Not being much of a painter, I can tell you that painting is not easy. Whether it’s painting the house or living room wall, or painting a sunset or portrait, I’m not fond of either.
WebsitePainter is another in a growing list of Mac (and Windows) apps that claim to create websites without knowledge of code or programming. Websites can be complicated beasts to create and manage. Can they simply be painted like a living room wall?
Painting The Code Away
Let me start by saying that WebsitePainter is competent, if decidedly Windows-like in appearance and use. In other words, it’s not a lower priced version of RapidWeaver or Sandvox or iWeb. Lower price (not cost) brings more complexity to a non-Mac-like app.
WebsitePainter starts with basic web page templates, then adds page elements as needed.
The templates are anything but exciting or attractive.
Buttons, links, backgrounds, shapes and other components can be selected and dropped into each page. The resulting code is standard HTML and CSS (you can also generate PHP, ASP, and other types of dynamic web pages).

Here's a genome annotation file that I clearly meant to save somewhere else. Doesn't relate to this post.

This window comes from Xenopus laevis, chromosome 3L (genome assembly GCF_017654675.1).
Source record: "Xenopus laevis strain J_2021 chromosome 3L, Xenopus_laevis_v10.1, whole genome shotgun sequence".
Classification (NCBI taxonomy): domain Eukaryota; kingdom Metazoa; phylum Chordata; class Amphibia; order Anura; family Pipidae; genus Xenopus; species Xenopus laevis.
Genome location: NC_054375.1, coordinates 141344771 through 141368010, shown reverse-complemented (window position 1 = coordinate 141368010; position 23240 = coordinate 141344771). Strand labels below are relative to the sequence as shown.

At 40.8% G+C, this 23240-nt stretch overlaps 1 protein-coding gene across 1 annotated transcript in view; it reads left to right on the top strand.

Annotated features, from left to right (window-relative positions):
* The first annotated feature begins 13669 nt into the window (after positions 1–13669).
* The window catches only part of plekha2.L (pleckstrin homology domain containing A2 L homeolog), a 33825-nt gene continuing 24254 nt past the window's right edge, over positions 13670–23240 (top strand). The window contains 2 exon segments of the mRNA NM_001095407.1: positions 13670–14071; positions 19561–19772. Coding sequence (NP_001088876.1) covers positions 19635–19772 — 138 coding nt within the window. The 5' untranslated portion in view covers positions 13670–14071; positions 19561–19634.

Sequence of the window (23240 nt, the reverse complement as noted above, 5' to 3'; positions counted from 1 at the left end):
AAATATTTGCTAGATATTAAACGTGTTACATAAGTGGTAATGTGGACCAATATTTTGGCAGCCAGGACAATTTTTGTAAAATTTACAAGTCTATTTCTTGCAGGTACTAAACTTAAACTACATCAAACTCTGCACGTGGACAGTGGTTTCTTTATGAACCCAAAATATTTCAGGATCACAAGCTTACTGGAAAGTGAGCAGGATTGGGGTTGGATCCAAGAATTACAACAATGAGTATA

Layout vs. Code
WebsitePainter’s template layouts are more akin to Pagemaker-like page layout tools. Click on an element—button, header, footer, content area—and handles appear. Drag the handles to resize the element.
Each element has a Property which defines location, backgrounds, function, color, border, etc. Content within a page is styled by using word processor-like tools for font size, color, style, justification, etc.
Graphic elements can be dropped into a page and managed using the Property tools and moved around using a handle. Even menu buttons can be resized, restyled, and moved around by clicking and moving, or adjusting the handles.
Tools, Tools, More Tools
WebsitePainter’s Toolset is a column of mostly self-explanatory tools for page layout, but adapted for web pages. Click to drop in a text element. Click to drop in an image, or shapes, or a slideshow.
That’s the problem. It’s 1999 all over again.
Despite the attention to creating HTML and CSS code behind the scenes (you see it only if you want to), WebsitePainter applies a page layout metaphor to web pages, which are decidedly more dynamic.
If you’ve swooned over the drag and drop of Apple’s iWeb in iLife, you’ll understand the disparity between modern web page construction tools and retro apps that view web page building from the past as present.
WebsitePainter is competent and cumbersome. While it hides the HTML and CSS code needed to build a modern web page, it does so behind an interface that is more at home on a Windows 98 PC. It’s not paint so much as it is page layout using tools and methods from the last century.